Girls with blindfolds play tactile Pictionary game.Inclusive Design is a key design principle for our work. It means designing to INCLUDE learners with diverse needs and interests as both users and producers. It extends universal design for learning (UDL) principles (Meyer, Rose & Gordon, 2014), which focus on designing to maximize learning by offering individuals multiple means of engagement, representation, and expression. Inclusive Design extends UDL in its emphasis on developing empathy and perspective-taking for the end-user, or audience(s) and its emphasis on the importance of including end-users as designers and producers.

The Build a Better Book project applies UDL principles through its workshops that support youth in designing tactile books and games for children who are visually impaired. We offer youth multiple opportunities for engagement through participation in a collaborative service-oriented project that is interest-driven, has an authentic audience, offers choice of topic, tools, and methods, and includes ongoing sharing and reflection. We also design workshops to include multiple means of representation and expression as youth learn about tactile design and use digital tools and materials to create their products with support from workshop facilitators and youth mentors. Throughout the project, participants develop empathy and perspective-taking as they engage in sensory activities, view videos, and interact (in person or virtually) with individuals who are blind. Although end-users often provide feedback on designs, we are actively working with organizations and individuals in the Blind community to offer Build a Better Book workshops and partnerships where individuals are designers and producers.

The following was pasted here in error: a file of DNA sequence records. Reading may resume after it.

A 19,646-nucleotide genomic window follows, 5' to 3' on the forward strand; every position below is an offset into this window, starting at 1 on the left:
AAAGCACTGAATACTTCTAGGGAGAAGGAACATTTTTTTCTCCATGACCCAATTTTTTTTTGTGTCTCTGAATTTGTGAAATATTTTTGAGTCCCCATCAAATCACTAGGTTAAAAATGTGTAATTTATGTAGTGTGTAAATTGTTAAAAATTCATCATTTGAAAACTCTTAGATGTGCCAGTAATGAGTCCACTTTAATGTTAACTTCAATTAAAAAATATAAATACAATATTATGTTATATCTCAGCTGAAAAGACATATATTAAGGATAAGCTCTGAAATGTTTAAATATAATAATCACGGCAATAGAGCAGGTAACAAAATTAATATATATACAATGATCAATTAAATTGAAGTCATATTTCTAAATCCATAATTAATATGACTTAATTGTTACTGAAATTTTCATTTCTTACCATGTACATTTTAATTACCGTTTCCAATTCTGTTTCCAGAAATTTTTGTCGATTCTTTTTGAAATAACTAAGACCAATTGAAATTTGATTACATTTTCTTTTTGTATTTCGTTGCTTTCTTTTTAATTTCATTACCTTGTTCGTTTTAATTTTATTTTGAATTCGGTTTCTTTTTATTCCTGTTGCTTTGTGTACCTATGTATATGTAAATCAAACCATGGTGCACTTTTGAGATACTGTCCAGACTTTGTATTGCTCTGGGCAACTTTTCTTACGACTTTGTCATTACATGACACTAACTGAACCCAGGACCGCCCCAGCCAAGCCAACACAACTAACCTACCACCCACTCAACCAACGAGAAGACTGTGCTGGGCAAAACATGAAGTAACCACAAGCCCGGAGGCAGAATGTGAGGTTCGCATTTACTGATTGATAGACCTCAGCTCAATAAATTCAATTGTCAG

For our team, Inclusive Design is a matter of equity and justice. It also just makes design sense.


CAST website
Universal Design Guidelines for Public Programs in Science Museums from the NISE Network